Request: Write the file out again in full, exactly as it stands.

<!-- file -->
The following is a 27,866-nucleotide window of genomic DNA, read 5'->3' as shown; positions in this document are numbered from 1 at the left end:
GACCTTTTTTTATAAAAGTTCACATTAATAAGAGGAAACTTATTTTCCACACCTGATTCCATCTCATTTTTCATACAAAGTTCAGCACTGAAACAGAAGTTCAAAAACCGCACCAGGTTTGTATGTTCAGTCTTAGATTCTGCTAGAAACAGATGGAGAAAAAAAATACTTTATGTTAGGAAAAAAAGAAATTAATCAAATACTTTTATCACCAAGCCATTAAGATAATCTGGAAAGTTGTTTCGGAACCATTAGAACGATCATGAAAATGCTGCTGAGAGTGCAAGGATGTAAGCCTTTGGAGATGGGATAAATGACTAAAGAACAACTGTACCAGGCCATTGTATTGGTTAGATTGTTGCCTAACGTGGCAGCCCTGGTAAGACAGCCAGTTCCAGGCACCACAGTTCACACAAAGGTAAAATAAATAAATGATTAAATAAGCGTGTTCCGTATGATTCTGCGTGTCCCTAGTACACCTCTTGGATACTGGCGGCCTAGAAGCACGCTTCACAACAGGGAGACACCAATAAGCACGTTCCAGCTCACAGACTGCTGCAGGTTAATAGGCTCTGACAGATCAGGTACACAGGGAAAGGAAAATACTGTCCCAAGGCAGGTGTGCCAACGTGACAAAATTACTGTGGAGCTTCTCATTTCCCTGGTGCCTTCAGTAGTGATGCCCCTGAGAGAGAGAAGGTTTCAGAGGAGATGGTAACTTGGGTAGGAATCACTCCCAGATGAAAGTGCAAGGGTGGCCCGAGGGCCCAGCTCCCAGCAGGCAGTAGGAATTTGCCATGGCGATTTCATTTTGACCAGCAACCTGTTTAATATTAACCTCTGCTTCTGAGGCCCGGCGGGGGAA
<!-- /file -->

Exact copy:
The following is a 27,866-nucleotide window of genomic DNA, read 5'->3' as shown; positions in this document are numbered from 1 at the left end:
GACCTTTTTTTATAAAAGTTCACATTAATAAGAGGAAACTTATTTTCCACACCTGATTCCATCTCATTTTTCATACAAAGTTCAGCACTGAAACAGAAGTTCAAAAACCGCACCAGGTTTGTATGTTCAGTCTTAGATTCTGCTAGAAACAGATGGAGAAAAAAAATACTTTATGTTAGGAAAAAAAGAAATTAATCAAATACTTTTATCACCAAGCCATTAAGATAATCTGGAAAGTTGTTTCGGAACCATTAGAACGATCATGAAAATGCTGCTGAGAGTGCAAGGATGTAAGCCTTTGGAGATGGGATAAATGACTAAAGAACAACTGTACCAGGCCATTGTATTGGTTAGATTGTTGCCTAACGTGGCAGCCCTGGTAAGACAGCCAGTTCCAGGCACCACAGTTCACACAAAGGTAAAATAAATAAATGATTAAATAAGCGTGTTCCGTATGATTCTGCGTGTCCCTAGTACACCTCTTGGATACTGGCGGCCTAGAAGCACGCTTCACAACAGGGAGACACCAATAAGCACGTTCCAGCTCACAGACTGCTGCAGGTTAATAGGCTCTGACAGATCAGGTACACAGGGAAAGGAAAATACTGTCCCAAGGCAGGTGTGCCAACGTGACAAAATTACTGTGGAGCTTCTCATTTCCCTGGTGCCTTCAGTAGTGATGCCCCTGAGAGAGAGAAGGTTTCAGAGGAGATGGTAACTTGGGTAGGAATCACTCCCAGATGAAAGTGCAAGGGTGGCCCGAGGGCCCAGCTCCCAGCAGGCAGTAGGAATTTGCCATGGCGATTTCATTTTGACCAGCAACCTGTTTAATATTAACCTCTGCTTCTGAGGCCCGGCGGGGGAA